Gwyneth Paltrow’s announcement that she has osteopenia, a possible precursor to the bone-thinning disease osteoporosis — conditions usually found in older women — has some wondering if her extreme diet and exercise regimen is to blame.
In her online newsletter GOOP , Paltrow, who is 37, revealed that she was diagnosed with the early stages of osteopenia after suffering a leg fracture.
“I suffered a pretty severe tibial plateau fracture a few years ago (requiring surgery) which lead the orthopaedic surgeon to give me a bone scan, at which point it was discovered I had the beginning stages of osteopenia,” she wrote in a recent post.
Osteopenia is the term used for bone density that falls somewhere between less than normal and osteoporosis. People with osteopenia have a greater chance of developing osteporosis, a bone disease which leads to an increased risk of fractures. Both ailments are more common in post-menopausal and elderly women.
For pre-menopausal women diagnosed with osteopenia or lower bone mass, the causes can vary between genetics, eating disorders, crazy diets, excessive exercise or conditions that affect calcium intake for women, according to Dr. Stephen Honig, director of the Osteoporosis Center at New York University Hospital for Joint Diseases.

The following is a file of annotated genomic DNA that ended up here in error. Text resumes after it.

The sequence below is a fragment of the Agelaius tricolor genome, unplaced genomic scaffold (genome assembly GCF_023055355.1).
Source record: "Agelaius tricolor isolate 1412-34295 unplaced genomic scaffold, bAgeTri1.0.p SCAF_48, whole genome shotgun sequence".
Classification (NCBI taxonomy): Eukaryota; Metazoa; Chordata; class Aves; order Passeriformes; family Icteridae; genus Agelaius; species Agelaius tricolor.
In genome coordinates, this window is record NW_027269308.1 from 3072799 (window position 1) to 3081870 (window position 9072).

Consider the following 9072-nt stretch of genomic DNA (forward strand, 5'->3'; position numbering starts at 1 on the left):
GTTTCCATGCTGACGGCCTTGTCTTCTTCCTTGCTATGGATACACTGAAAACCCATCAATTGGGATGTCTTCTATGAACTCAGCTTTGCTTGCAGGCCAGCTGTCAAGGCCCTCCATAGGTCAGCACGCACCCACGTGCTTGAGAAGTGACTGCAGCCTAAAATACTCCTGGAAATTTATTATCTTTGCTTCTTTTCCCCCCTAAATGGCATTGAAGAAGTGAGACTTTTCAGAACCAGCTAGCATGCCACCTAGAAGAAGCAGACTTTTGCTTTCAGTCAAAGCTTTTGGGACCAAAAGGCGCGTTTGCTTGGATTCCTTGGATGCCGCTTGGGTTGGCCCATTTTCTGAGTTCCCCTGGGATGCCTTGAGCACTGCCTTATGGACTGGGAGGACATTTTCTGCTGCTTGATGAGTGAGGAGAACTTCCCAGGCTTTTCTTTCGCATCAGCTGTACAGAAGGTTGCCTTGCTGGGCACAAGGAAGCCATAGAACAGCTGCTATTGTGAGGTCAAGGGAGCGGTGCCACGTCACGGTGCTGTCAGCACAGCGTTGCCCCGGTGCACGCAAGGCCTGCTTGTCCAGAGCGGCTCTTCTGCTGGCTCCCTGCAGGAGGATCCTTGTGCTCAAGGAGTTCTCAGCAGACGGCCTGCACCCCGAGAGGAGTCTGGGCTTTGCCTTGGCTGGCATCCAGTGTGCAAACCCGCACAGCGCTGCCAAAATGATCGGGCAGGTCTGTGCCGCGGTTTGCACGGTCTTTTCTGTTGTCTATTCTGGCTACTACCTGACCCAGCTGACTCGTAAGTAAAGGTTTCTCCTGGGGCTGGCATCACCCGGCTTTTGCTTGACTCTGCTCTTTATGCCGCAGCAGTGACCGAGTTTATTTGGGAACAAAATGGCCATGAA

Calcium is crucial for good bone health. And vitamin D aids in the absorption of calcium. “It’s always good to have good calcium and vitamin D intake and exercise judiciously,” Honig told ABCNews.com. Some have speculated that Paltrow’s lifestyle could be to blame for her diagnosis. In her newsletter, Paltrow said doctors tested her levels of vitamin D, “which turned out to be the lowest they had ever seen (not a good thing).” “I went on a prescription strength level of vitamin D and was told to…spend a bit of time in the sun!” she said.